London, Apr 17 : While investigating how blood vessel growth keeps cancers alive, researchers at Western Australian Institute for Medical Research (WAIMR) have made a key discovery that may boost the chances of successfully treating life-threatening tumours.
A team of researchers, headed by Associate Professor Ruth Ganss have discovered that a gene, known as RGS5, is capable of reversing angiogenesis, the growth of blood vessels inside the tumour.
"It's the uncontrolled growth of blood vessels and the formation of abnormal blood vessels inside tumours that 'feed' them, allowing them to grow and stopping the immune system from wiping out the tumour," Nature quoted Associate Professor Ganss, as saying.
She added: "What we've shown is that RGS5 is a master gene in angiogenesis and that when it is removed, angiogenesis reverses and the blood vessels in tumours appear more normal. Importantly, this normalisation changes the tumour environment in a way that improves immune cell entry, meaning tumours can be destroyed and improving survival rates in laboratory tests."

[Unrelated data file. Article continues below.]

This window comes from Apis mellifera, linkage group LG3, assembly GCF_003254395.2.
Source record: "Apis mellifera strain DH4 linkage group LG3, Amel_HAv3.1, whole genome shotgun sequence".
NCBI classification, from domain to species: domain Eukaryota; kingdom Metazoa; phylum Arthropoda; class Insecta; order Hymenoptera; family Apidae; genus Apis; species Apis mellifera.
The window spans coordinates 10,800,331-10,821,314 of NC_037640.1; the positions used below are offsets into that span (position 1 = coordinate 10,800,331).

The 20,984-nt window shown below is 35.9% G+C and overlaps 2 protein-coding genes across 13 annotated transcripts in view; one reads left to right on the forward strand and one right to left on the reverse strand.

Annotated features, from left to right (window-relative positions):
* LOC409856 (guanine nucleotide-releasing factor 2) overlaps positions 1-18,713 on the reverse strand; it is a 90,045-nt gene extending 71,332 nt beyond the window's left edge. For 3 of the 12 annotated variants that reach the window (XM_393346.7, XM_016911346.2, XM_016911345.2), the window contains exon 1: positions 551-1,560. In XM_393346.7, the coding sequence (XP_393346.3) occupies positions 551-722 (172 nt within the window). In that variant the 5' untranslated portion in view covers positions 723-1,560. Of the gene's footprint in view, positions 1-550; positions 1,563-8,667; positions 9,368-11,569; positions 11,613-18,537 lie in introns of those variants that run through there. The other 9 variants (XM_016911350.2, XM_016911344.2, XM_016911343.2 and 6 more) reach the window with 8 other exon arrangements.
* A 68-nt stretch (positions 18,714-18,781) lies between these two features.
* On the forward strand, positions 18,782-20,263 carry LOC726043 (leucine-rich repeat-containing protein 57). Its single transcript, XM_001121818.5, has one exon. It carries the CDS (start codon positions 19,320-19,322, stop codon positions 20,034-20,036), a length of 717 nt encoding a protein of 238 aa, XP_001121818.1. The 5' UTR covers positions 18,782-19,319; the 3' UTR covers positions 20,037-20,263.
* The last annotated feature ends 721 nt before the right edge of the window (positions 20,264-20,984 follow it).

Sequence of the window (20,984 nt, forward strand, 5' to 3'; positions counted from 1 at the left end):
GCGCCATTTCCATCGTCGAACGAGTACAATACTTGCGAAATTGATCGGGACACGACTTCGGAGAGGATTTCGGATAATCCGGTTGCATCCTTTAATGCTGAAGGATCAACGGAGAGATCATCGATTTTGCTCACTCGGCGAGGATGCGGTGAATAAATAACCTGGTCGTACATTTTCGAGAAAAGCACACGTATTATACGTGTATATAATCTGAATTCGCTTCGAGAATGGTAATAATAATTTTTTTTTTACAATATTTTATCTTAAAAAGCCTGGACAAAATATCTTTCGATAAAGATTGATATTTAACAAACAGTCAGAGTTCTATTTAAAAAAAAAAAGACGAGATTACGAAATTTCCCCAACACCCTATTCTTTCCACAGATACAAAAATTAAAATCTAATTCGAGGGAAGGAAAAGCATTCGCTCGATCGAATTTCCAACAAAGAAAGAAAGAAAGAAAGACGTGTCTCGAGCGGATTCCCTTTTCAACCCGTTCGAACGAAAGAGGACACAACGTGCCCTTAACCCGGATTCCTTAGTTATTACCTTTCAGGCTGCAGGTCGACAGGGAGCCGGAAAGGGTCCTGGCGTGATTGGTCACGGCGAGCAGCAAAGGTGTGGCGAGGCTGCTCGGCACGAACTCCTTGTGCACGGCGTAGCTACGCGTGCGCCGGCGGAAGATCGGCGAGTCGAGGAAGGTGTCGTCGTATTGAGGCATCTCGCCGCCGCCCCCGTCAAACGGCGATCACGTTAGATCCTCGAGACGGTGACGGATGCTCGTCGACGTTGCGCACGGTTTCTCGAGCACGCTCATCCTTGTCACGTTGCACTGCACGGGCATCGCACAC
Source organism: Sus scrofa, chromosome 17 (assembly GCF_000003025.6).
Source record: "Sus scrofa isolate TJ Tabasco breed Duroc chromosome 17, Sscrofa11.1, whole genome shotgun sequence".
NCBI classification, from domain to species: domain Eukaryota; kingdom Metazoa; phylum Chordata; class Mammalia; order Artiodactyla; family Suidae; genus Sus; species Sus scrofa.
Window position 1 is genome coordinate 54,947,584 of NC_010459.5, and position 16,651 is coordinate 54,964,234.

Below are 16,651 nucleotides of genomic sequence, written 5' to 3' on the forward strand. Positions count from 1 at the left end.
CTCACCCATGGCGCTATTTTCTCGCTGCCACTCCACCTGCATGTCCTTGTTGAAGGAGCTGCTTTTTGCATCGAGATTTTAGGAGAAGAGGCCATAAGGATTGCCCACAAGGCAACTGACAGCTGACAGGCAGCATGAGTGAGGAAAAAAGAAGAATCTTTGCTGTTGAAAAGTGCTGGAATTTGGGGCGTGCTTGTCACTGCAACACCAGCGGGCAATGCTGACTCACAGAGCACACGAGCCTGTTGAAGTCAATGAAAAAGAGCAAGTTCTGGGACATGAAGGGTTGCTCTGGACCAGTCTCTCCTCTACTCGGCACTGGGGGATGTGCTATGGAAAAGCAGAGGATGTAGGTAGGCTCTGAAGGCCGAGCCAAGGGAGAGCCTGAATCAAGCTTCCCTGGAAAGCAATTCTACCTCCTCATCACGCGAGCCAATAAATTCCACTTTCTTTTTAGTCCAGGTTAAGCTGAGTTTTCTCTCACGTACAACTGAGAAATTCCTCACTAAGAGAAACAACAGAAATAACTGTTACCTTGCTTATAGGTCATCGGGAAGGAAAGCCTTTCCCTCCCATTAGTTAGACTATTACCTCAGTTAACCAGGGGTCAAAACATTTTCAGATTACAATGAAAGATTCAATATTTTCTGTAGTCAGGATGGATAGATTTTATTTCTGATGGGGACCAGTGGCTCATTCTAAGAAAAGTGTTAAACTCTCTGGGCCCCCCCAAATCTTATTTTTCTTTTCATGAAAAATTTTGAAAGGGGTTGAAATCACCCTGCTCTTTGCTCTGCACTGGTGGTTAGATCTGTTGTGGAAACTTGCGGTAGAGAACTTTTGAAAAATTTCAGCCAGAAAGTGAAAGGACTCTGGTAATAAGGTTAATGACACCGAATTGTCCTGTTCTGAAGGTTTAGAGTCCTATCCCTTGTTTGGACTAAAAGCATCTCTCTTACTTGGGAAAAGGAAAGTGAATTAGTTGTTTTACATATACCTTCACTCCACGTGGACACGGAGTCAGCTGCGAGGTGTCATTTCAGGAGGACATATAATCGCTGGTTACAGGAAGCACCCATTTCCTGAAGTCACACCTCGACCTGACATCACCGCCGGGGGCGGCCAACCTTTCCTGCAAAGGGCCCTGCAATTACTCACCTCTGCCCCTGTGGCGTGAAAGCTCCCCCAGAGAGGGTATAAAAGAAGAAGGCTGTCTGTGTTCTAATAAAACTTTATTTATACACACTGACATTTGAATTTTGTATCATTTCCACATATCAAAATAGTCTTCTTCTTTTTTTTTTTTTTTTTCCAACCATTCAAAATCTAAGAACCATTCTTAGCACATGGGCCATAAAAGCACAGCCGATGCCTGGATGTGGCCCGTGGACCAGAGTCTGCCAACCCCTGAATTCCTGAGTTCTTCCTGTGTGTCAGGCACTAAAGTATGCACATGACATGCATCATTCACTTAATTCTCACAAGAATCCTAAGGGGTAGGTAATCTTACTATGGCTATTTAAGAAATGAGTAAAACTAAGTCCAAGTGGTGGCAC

While the majority of research deals with determining ways to block or kill tumour-feeding blood vessels, the reversal of abnormal vessel growth comes as a fresh approach to tackle angiogenesis
"We've long-suspected this research would deliver advances in knowledge about what impacts tumour growth and this publication recognises the innovation and importance of our work. By understanding what is actually going on in the tumour itself, the ultimate hope is that we'll be able to work on making current therapeutic approaches even more successful and reducing side effects of them," said Ganss.
Another study by Ganss has recently explained how tumours can be attacked by the immune system with fewer side-effects.
"This discovery involves targeting tumours with inflammatory substances that change the environment, so immune cells can attack the tumour through blood vessels more effectively and lessen the amount of toxins going elsewhere in the body," said Ganss.
The discovery is published in the most recent edition of Nature, one of the world's most prestigious scientific journals.